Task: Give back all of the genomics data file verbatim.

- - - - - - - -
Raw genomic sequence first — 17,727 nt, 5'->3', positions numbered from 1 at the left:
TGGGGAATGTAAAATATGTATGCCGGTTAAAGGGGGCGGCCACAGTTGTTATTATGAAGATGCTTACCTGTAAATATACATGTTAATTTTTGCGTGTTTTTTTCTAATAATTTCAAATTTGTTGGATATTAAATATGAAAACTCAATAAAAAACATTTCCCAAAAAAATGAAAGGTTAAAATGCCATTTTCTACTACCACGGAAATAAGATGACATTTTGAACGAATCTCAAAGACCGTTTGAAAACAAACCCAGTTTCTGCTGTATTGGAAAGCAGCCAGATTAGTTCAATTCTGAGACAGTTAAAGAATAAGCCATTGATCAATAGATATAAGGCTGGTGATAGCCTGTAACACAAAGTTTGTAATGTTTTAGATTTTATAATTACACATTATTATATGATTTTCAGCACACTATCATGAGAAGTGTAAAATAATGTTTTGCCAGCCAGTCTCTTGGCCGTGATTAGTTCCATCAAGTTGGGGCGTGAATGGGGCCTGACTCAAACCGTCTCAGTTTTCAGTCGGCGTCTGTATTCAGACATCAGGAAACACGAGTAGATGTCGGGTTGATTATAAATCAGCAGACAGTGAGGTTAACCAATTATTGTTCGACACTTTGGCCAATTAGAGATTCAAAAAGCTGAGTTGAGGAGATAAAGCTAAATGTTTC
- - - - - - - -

Raw genomic sequence first — 17,727 nt, 5'->3', positions numbered from 1 at the left:
TGGGGAATGTAAAATATGTATGCCGGTTAAAGGGGGCGGCCACAGTTGTTATTATGAAGATGCTTACCTGTAAATATACATGTTAATTTTTGCGTGTTTTTTTCTAATAATTTCAAATTTGTTGGATATTAAATATGAAAACTCAATAAAAAACATTTCCCAAAAAAATGAAAGGTTAAAATGCCATTTTCTACTACCACGGAAATAAGATGACATTTTGAACGAATCTCAAAGACCGTTTGAAAACAAACCCAGTTTCTGCTGTATTGGAAAGCAGCCAGATTAGTTCAATTCTGAGACAGTTAAAGAATAAGCCATTGATCAATAGATATAAGGCTGGTGATAGCCTGTAACACAAAGTTTGTAATGTTTTAGATTTTATAATTACACATTATTATATGATTTTCAGCACACTATCATGAGAAGTGTAAAATAATGTTTTGCCAGCCAGTCTCTTGGCCGTGATTAGTTCCATCAAGTTGGGGCGTGAATGGGGCCTGACTCAAACCGTCTCAGTTTTCAGTCGGCGTCTGTATTCAGACATCAGGAAACACGAGTAGATGTCGGGTTGATTATAAATCAGCAGACAGTGAGGTTAACCAATTATTGTTCGACACTTTGGCCAATTAGAGATTCAAAAAGCTGAGTTGAGGAGATAAAGCTAAATGTTTC